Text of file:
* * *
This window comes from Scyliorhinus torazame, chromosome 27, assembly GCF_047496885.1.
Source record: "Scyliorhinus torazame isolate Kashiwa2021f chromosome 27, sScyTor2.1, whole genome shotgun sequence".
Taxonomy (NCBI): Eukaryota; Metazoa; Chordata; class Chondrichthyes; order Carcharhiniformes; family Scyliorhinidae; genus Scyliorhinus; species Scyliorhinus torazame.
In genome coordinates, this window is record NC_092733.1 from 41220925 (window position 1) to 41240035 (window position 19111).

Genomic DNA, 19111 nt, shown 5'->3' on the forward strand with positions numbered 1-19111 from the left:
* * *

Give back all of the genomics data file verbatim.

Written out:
This window comes from Scyliorhinus torazame, chromosome 27, assembly GCF_047496885.1.
Source record: "Scyliorhinus torazame isolate Kashiwa2021f chromosome 27, sScyTor2.1, whole genome shotgun sequence".
Taxonomy (NCBI): Eukaryota; Metazoa; Chordata; class Chondrichthyes; order Carcharhiniformes; family Scyliorhinidae; genus Scyliorhinus; species Scyliorhinus torazame.
In genome coordinates, this window is record NC_092733.1 from 41220925 (window position 1) to 41240035 (window position 19111).

Genomic DNA, 19111 nt, shown 5'->3' on the forward strand with positions numbered 1-19111 from the left: